The FCA announced in January of this year that firms need to regularly review their regulatory permissions as the FCA will be taking a "use it or lose it" approach. The FCA have today (9 September 2021) published a consultation paper (CP21/28) on how they are going to implement their "use it or lose it" approach within the FCA Handbook. The consultation closes on 29 October 2021.
The FCA's consultation paper is on the changes to the Handbook and Enforcement Guide on the FCA's power to vary or cancel the the permissions granted under Part 4A of the Financial and Services Markets Act 2000 ("FSMA"), where a firm appears not to be carrying out the regulated activities for which they are permitted.
Previously, the FCA would have to wait 12 months before varying or cancelling a firm's permissions. However, under the new powers granted to the FCA under the Financial Services Act 2021 (the "FS Act"), if the FCA considers a permission is no longer being used by a firm, the FCA can now proactively vary or cancel such permission by giving the firm with 14 days' notice stating that it appears to the FCA that the firm is no longer carrying on a regulated activity to which the permission relates. If no response is received, the FCA will then give a further 14 days' notice to the firm setting out the proposed variation or cancellation, the date on which such variation or cancellation will happen and any such steps that the firm should take that would result in the FCA not varying or cancelling the permission.
The FCA has said that this approach is to better protect consumers, reduce fraud and to ensure the Financial Services Register is accurate.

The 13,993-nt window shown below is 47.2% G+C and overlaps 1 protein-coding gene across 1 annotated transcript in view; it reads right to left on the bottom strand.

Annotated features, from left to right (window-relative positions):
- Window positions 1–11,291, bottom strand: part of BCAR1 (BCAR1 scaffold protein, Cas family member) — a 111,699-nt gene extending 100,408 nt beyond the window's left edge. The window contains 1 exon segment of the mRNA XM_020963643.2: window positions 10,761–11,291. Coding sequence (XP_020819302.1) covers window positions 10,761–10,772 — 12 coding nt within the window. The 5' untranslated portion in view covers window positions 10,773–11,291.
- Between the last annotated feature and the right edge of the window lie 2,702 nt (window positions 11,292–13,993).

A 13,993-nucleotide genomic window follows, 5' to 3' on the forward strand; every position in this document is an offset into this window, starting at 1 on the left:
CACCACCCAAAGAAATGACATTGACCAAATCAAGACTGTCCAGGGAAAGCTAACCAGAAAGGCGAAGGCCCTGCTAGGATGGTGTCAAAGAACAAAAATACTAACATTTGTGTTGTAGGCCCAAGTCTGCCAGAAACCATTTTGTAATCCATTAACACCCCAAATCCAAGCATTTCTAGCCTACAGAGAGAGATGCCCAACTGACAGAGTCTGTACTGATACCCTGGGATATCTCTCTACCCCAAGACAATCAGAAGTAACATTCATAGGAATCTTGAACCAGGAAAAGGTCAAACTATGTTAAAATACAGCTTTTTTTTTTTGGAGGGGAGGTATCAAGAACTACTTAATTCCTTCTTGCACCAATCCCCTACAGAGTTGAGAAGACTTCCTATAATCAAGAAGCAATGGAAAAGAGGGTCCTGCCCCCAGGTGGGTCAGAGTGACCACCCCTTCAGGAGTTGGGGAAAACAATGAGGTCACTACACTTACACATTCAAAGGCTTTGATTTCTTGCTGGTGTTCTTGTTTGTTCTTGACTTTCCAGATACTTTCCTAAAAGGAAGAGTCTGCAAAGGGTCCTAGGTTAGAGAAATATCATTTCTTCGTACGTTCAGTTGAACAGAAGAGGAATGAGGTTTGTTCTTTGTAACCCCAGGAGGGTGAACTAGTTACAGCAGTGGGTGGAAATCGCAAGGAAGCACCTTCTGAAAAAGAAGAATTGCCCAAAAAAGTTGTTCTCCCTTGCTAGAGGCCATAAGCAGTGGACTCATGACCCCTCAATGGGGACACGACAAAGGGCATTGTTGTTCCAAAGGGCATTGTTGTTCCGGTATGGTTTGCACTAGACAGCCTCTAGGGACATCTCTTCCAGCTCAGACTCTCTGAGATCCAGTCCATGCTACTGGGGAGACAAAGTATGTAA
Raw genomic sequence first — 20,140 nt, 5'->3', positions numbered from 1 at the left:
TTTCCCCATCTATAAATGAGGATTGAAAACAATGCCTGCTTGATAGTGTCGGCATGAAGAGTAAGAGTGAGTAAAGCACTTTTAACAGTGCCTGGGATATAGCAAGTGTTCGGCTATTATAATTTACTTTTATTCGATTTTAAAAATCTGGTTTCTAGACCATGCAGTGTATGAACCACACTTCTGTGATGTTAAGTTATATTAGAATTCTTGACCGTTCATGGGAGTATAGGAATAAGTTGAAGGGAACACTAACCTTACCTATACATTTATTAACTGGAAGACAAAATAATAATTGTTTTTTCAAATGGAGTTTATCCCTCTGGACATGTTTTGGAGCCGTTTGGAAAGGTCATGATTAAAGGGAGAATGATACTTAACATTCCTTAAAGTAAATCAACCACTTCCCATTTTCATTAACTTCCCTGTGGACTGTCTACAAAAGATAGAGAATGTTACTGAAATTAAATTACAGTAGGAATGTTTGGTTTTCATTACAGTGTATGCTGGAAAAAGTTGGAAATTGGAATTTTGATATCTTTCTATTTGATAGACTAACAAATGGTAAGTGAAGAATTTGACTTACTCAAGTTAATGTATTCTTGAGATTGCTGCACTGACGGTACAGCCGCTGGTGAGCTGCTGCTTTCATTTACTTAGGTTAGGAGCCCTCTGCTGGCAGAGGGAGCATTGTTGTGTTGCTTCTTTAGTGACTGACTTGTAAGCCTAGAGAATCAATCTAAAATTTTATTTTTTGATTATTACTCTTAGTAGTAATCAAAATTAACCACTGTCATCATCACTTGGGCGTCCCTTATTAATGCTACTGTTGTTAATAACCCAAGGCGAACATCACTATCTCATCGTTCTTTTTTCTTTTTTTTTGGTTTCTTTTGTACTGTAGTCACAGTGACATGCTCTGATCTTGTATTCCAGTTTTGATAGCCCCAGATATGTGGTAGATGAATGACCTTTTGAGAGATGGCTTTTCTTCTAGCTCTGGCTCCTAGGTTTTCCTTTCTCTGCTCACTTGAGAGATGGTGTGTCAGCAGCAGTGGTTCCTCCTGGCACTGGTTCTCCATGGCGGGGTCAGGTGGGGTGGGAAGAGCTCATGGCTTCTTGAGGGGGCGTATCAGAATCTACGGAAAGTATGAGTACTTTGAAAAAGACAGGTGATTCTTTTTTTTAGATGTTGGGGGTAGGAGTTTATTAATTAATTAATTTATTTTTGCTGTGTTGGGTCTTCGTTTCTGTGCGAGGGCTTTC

The FS Act also sets out sets out an "annulment" procedure for aggrieved firms who have had their permissions varied or cancelled as set out above. The aggrieved firm can apply to the FCA within 12 months of the variation or cancellation for the decision to be annulled. The FCA may then: a) annul the decision; b) annul the decision subject to conditions; or c) refuse to annul the decision. The FCA must determine their decision with six months of an annulment application being made.
In line with the FCA's noticeably more combative stance toward the firms they regulate, this consultation makes it clear that whereas the FCA felt previously limited to merely vary a firm's permissions if a firm was not using all it had; now the FCA has added the power to proactively cancel a firm's permissions (as a whole), even during an investigation (i.e. before any formal decision has been reached). Taken with the new timeframes in the FS Act, therefore, the proposals being consulted upon mean the FCA can drive a firm being investigated out of business within a month.